Family Matters, by Ben Jeapes


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I wasn’t able to get to WOWiG (though I’m delighted by all the reports I’ve been hearing of a real success) as I had family plans for the long weekend. This did not stop the organisers loyally trying their best to win me over: “You could bring the family! There’s lots of activities for them to do …” Sadly they were thinking at the wrong end of the age scale. At the age of 57, I was at the younger end of the family gathering last Saturday.

Everyone has families. Some would rather they didn’t, but they are there. They may be no longer living, or absent (for better or for worse), but they still exert some shaping influence. There is no such thing as “no family”, just a family-shaped hole.

Many Bible characters are introduced as being the son or the daughter of someone, even if that person plays no further part in the narrative. Okay, it was a customary way of introducing someone at the time, but it’s also a great way of showing that these people did not just emerge out of a vacuum.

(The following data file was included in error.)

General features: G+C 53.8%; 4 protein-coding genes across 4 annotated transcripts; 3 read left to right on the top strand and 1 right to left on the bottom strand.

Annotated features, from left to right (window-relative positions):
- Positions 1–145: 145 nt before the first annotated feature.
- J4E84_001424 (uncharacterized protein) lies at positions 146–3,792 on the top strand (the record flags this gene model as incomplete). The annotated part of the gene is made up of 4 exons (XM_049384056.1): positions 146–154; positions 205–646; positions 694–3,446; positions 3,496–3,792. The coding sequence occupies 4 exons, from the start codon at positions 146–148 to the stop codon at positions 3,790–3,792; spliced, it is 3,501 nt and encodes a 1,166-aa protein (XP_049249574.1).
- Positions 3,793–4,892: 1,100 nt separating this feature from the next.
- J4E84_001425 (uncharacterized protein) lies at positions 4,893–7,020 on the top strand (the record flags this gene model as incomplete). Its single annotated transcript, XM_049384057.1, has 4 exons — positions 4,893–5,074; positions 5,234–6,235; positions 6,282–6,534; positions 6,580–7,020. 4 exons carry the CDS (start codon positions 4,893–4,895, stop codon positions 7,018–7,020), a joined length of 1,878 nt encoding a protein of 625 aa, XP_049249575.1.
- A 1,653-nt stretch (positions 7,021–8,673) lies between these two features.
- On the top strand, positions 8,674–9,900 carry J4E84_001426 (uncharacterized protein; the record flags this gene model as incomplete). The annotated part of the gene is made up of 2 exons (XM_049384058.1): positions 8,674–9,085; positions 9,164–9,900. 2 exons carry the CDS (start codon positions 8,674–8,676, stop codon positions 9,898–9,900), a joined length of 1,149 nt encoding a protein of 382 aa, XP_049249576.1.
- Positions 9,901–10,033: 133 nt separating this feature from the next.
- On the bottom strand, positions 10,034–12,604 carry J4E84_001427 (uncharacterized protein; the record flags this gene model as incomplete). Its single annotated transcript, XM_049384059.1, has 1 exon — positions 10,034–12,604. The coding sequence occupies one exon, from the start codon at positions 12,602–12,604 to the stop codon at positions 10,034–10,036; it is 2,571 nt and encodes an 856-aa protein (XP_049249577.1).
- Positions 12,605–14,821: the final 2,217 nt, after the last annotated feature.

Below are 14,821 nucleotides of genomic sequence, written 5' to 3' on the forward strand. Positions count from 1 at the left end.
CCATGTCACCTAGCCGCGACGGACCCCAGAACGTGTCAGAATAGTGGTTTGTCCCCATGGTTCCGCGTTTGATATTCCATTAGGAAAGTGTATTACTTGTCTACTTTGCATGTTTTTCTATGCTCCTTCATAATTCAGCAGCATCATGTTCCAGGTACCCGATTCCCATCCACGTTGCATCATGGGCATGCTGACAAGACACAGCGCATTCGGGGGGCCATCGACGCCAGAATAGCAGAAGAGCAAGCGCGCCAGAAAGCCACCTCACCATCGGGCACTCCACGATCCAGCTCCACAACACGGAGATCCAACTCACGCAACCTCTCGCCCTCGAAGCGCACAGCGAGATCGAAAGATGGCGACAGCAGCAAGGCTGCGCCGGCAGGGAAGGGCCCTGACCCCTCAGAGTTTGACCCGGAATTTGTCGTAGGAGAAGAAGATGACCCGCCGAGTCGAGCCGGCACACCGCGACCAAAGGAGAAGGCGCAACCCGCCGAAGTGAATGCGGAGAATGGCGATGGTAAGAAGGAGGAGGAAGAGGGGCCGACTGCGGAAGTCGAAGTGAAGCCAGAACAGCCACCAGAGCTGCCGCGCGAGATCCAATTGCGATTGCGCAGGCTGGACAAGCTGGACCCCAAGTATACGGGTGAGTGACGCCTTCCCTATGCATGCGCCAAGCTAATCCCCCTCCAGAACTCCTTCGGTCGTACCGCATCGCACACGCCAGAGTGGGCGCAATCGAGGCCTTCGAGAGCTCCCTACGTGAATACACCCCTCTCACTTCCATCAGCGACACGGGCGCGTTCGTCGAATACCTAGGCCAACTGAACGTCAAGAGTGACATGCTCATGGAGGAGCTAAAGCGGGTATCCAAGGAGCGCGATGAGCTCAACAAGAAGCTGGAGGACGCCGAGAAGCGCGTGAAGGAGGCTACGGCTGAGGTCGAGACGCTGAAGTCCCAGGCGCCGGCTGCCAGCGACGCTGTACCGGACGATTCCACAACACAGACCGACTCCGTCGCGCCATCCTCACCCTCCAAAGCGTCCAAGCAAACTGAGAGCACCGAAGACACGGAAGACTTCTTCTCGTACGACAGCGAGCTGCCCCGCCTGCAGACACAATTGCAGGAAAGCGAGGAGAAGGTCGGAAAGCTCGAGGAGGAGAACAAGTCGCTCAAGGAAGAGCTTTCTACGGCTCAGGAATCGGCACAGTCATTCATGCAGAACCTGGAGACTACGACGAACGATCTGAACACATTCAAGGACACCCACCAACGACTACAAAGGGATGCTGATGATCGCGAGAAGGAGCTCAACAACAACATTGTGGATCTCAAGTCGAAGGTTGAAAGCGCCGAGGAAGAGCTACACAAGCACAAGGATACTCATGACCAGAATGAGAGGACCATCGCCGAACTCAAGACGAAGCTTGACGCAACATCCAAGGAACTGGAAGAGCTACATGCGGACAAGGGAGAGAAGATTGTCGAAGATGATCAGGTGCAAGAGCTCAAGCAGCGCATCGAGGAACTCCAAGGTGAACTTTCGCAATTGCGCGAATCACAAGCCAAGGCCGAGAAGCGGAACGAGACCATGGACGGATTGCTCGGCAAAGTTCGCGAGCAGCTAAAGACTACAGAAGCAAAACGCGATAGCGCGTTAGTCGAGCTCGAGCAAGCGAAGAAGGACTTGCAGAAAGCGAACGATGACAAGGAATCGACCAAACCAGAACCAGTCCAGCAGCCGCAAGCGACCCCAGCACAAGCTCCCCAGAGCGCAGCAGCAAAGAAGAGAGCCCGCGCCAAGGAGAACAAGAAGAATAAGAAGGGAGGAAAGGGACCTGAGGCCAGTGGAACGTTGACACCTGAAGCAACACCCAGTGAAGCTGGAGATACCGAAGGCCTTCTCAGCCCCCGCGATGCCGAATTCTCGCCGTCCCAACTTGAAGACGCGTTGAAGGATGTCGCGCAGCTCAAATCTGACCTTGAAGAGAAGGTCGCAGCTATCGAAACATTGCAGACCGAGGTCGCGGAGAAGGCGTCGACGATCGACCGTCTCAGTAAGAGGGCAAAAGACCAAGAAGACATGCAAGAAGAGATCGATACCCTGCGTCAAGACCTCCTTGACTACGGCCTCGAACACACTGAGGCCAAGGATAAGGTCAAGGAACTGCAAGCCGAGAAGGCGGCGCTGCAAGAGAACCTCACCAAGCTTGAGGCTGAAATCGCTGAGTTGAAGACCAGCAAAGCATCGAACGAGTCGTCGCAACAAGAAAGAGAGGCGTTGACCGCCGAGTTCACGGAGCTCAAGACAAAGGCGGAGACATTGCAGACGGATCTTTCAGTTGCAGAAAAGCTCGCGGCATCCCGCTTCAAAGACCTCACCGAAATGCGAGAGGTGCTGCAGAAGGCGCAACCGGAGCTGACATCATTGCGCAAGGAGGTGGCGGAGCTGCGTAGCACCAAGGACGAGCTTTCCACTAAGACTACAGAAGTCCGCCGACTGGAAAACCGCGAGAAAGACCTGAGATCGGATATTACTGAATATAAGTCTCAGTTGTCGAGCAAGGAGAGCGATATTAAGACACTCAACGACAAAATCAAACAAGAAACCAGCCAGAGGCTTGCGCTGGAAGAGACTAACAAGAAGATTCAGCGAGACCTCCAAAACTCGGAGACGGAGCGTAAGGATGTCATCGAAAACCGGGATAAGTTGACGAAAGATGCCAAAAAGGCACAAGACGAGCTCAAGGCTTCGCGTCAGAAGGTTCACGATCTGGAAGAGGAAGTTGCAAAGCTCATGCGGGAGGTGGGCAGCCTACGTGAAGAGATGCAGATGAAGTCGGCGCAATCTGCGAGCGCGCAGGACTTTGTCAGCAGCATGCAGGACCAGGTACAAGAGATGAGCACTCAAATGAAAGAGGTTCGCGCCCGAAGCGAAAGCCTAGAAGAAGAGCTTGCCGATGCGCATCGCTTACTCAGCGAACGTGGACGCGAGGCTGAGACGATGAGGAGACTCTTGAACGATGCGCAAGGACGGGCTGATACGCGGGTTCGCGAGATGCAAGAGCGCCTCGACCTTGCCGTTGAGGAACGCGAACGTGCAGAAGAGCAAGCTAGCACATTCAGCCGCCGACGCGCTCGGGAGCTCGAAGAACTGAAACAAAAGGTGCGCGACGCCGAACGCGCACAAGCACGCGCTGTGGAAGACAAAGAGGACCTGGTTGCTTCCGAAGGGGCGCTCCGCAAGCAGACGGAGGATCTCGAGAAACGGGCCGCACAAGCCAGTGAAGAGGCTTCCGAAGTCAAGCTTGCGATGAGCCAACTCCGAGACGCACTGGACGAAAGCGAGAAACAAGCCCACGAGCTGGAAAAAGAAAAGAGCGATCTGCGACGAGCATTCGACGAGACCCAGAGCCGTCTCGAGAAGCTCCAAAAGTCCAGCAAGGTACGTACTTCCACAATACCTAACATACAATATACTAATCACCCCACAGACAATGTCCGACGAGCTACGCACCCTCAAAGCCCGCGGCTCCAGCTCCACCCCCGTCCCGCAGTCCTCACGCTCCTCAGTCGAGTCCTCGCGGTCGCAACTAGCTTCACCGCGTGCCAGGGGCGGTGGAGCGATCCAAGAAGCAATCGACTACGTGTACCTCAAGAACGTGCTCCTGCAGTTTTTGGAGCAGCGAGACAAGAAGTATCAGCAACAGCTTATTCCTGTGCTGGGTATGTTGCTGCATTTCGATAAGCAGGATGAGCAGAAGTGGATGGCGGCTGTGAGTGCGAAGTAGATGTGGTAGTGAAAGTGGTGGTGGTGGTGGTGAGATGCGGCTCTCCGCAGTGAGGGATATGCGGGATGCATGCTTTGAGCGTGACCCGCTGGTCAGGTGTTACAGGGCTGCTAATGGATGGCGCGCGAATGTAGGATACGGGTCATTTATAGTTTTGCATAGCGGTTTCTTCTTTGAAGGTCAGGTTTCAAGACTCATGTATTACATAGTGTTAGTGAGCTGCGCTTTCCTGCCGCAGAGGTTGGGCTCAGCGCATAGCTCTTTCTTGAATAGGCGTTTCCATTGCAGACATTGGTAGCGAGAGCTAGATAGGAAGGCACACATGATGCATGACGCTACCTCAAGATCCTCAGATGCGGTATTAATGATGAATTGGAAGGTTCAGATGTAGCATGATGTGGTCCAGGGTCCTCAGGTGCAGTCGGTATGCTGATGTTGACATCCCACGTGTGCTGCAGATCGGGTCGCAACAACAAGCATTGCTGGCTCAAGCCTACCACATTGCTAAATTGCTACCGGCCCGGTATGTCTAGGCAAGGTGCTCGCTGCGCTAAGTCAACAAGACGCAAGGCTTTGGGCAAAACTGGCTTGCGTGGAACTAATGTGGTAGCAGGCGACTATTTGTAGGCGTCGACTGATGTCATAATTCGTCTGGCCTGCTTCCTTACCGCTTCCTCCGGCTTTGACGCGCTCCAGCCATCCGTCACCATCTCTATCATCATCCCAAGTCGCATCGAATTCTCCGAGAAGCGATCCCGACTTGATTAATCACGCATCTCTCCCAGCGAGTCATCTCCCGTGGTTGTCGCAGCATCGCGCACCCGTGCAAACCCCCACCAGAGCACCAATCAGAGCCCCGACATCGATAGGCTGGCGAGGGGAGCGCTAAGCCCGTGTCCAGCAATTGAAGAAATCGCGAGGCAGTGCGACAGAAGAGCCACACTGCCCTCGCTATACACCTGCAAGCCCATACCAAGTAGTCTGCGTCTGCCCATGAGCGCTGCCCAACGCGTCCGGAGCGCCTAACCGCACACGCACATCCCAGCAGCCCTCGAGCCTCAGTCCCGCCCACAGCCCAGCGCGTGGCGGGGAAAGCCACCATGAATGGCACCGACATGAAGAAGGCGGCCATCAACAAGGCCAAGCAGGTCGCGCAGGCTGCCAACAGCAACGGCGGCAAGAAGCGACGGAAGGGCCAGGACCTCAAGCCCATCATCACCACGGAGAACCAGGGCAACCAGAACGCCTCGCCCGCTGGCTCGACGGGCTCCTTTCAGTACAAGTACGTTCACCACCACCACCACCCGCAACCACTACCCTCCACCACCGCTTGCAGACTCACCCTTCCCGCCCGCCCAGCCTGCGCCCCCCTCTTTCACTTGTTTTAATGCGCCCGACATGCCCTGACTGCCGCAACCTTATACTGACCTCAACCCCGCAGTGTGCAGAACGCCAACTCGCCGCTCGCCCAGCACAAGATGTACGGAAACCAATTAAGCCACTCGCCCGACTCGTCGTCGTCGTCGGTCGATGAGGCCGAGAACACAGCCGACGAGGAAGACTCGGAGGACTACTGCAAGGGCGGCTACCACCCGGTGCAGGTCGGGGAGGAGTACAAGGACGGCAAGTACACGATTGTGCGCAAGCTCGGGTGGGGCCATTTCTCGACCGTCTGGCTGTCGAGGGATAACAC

At the other end of just about every scale, even Jack Reacher, the hardest of hard men and the lonest of loners, is pretty well defined by his experiences of family as he grew up. (This is one of the few ways that the series aspires to any depth greater than a wet pavement.)

Of course, you don’t have to go into too much detail. One example: the children of the Narnia stories have families that obviously mean a great deal to them, but they are only occasionally referred to. (I think Digory’s mother in The Magician’s Nephew is the only parent who actually appears in person? But think of how much he goes through for her.) The first rule of most children’s fiction is to separate the children from the parents as soon as possible so they can have a decent adventure. And you don’t really want your grown-up hero being interrupted in a covert op situation to take a call from their mother reminding her how to make the printer work again. (Though it would work for comedy.)

But still, everyone has a family, and it shapes them. Where and who are your characters’ families? Who do they love?

Or loathe?

Ben Jeapes took up writing in the mistaken belief that it would be easier than a real job (it isn’t). Hence, as well as being the author of eight novels and co-author of many more, he has also been a journal editor, book publisher, and technical writer. His most recent title is a children’s biography of Ada Lovelace. www.benjeapes.com

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